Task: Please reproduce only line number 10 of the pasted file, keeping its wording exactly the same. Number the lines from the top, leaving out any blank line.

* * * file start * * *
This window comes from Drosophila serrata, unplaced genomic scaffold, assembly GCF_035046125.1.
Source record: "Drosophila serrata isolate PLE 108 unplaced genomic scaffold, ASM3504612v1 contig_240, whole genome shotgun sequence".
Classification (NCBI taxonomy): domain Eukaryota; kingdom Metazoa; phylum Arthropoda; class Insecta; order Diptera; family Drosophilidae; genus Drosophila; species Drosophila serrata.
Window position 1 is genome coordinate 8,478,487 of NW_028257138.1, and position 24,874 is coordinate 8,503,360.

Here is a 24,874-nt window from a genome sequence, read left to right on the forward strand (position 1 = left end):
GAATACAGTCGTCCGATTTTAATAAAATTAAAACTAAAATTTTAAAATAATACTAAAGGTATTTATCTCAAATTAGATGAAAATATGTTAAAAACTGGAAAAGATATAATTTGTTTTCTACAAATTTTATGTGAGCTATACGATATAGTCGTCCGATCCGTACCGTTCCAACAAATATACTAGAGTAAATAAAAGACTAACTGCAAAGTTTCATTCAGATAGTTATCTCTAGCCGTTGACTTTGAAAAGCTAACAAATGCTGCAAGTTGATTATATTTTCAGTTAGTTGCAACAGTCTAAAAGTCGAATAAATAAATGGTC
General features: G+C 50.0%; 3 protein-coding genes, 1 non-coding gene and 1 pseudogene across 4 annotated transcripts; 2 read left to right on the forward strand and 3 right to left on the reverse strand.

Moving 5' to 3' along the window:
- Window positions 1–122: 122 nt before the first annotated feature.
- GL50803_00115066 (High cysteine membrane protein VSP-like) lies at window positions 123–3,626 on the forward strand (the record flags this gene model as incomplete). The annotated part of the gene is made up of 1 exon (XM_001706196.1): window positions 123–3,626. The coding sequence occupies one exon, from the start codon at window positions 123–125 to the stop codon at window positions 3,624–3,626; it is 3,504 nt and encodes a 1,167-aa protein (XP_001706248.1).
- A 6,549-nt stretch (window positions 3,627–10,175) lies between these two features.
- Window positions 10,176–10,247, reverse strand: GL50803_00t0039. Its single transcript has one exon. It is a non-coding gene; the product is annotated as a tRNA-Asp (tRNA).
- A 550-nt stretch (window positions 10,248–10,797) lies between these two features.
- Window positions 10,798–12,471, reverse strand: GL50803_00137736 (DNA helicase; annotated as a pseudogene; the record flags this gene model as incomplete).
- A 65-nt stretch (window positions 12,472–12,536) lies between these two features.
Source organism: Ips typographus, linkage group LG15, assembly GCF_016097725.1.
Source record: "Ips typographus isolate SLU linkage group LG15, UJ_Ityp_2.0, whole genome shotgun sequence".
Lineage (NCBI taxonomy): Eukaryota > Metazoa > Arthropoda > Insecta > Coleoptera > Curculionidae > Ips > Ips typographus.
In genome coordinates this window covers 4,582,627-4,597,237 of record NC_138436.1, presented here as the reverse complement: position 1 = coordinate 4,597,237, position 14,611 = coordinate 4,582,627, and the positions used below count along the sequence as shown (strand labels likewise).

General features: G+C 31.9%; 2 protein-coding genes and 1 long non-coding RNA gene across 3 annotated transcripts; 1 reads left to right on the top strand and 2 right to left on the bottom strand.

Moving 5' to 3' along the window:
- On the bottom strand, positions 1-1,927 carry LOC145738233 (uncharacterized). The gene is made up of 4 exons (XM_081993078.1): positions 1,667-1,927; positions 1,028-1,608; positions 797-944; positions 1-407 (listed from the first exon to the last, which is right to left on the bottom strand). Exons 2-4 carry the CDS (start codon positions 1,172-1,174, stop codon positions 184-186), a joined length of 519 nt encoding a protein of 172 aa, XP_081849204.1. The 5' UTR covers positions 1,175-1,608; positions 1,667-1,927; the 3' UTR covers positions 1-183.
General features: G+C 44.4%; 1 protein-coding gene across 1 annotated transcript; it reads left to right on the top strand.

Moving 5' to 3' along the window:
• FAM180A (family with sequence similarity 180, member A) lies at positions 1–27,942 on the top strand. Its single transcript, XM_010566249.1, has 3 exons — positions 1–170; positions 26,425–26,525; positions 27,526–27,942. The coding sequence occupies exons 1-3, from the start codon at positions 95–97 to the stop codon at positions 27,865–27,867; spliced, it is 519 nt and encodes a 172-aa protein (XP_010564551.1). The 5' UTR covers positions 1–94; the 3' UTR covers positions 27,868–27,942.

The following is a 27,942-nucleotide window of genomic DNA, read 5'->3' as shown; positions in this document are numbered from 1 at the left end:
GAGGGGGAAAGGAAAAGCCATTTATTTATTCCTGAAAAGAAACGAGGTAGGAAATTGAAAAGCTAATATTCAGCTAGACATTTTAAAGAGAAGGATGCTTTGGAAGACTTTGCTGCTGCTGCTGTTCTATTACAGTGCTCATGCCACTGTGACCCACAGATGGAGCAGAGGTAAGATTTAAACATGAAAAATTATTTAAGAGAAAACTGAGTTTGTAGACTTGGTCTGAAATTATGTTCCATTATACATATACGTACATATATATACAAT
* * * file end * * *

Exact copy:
- GL50803_00115066 (High cysteine membrane protein VSP-like) lies at window positions 123–3,626 on the forward strand (the record flags this gene model as incomplete). The annotated part of the gene is made up of 1 exon (XM_001706196.1): window positions 123–3,626. The coding sequence occupies one exon, from the start codon at window positions 123–125 to the stop codon at window positions 3,624–3,626; it is 3,504 nt and encodes a 1,167-aa protein (XP_001706248.1).